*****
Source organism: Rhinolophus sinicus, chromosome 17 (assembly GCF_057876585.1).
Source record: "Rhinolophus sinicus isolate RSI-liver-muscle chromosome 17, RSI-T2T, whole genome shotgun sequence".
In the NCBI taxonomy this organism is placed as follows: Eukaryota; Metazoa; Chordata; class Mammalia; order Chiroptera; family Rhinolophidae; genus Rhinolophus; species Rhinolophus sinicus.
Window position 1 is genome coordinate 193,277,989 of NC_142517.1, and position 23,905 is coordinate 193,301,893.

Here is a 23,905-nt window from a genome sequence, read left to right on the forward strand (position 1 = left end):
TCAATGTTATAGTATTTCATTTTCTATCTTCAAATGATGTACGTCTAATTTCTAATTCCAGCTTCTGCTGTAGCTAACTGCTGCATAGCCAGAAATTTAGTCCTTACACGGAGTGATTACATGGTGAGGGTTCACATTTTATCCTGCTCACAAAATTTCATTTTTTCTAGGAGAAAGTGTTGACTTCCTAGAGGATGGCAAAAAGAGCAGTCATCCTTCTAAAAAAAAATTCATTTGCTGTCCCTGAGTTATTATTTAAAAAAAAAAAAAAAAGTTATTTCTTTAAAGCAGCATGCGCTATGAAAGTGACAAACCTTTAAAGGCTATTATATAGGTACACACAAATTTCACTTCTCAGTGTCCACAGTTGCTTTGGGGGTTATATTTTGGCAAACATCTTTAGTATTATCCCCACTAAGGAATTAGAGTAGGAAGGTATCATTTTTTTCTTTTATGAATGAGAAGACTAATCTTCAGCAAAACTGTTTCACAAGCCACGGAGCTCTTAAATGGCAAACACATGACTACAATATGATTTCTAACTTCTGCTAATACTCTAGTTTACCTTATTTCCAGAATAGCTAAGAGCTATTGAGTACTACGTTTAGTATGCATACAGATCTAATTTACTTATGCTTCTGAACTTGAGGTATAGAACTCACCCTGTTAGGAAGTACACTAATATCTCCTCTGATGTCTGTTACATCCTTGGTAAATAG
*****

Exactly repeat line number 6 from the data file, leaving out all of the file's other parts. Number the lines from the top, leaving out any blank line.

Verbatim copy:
TCAATGTTATAGTATTTCATTTTCTATCTTCAAATGATGTACGTCTAATTTCTAATTCCAGCTTCTGCTGTAGCTAACTGCTGCATAGCCAGAAATTTAGTCCTTACACGGAGTGATTACATGGTGAGGGTTCACATTTTATCCTGCTCACAAAATTTCATTTTTTCTAGGAGAAAGTGTTGACTTCCTAGAGGATGGCAAAAAGAGCAGTCATCCTTCTAAAAAAAAATTCATTTGCTGTCCCTGAGTTATTATTTAAAAAAAAAAAAAAAAGTTATTTCTTTAAAGCAGCATGCGCTATGAAAGTGACAAACCTTTAAAGGCTATTATATAGGTACACACAAATTTCACTTCTCAGTGTCCACAGTTGCTTTGGGGGTTATATTTTGGCAAACATCTTTAGTATTATCCCCACTAAGGAATTAGAGTAGGAAGGTATCATTTTTTTCTTTTATGAATGAGAAGACTAATCTTCAGCAAAACTGTTTCACAAGCCACGGAGCTCTTAAATGGCAAACACATGACTACAATATGATTTCTAACTTCTGCTAATACTCTAGTTTACCTTATTTCCAGAATAGCTAAGAGCTATTGAGTACTACGTTTAGTATGCATACAGATCTAATTTACTTATGCTTCTGAACTTGAGGTATAGAACTCACCCTGTTAGGAAGTACACTAATATCTCCTCTGATGTCTGTTACATCCTTGGTAAATAG